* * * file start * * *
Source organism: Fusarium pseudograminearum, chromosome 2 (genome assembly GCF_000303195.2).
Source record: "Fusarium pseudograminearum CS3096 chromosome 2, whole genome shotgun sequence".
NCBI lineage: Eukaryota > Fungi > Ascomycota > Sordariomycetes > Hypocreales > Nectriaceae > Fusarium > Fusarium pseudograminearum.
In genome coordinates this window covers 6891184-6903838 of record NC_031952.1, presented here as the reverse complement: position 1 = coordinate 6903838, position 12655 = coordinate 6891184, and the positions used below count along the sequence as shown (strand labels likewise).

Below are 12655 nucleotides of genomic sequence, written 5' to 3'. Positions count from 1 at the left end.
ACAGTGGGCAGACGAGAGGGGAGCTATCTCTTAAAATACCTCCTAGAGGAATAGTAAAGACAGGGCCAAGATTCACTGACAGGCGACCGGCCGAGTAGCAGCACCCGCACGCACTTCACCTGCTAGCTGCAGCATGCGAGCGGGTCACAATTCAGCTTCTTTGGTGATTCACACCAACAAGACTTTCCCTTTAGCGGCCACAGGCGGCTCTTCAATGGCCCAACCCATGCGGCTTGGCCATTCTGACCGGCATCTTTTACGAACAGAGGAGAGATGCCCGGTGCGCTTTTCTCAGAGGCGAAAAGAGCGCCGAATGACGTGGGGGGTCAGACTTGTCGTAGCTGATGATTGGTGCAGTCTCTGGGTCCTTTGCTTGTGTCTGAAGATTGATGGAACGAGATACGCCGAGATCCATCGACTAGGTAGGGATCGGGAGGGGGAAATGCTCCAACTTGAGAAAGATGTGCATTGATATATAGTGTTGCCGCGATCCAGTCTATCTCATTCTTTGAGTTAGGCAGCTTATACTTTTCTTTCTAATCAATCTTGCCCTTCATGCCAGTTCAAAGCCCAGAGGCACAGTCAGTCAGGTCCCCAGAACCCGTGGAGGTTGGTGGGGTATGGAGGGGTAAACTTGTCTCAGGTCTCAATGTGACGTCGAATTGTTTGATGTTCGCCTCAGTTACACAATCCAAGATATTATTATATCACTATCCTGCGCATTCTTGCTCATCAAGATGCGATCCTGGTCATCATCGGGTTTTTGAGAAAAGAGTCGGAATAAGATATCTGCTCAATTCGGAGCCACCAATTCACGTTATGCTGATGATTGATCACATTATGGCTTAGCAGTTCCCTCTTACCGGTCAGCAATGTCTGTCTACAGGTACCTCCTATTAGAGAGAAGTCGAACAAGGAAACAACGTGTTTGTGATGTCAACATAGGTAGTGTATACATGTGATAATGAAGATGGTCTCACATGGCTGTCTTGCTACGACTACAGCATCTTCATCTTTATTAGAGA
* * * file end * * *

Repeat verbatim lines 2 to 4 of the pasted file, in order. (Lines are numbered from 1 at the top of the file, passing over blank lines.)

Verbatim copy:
Source record: "Fusarium pseudograminearum CS3096 chromosome 2, whole genome shotgun sequence".
NCBI lineage: Eukaryota > Fungi > Ascomycota > Sordariomycetes > Hypocreales > Nectriaceae > Fusarium > Fusarium pseudograminearum.
In genome coordinates this window covers 6891184-6903838 of record NC_031952.1, presented here as the reverse complement: position 1 = coordinate 6903838, position 12655 = coordinate 6891184, and the positions used below count along the sequence as shown (strand labels likewise).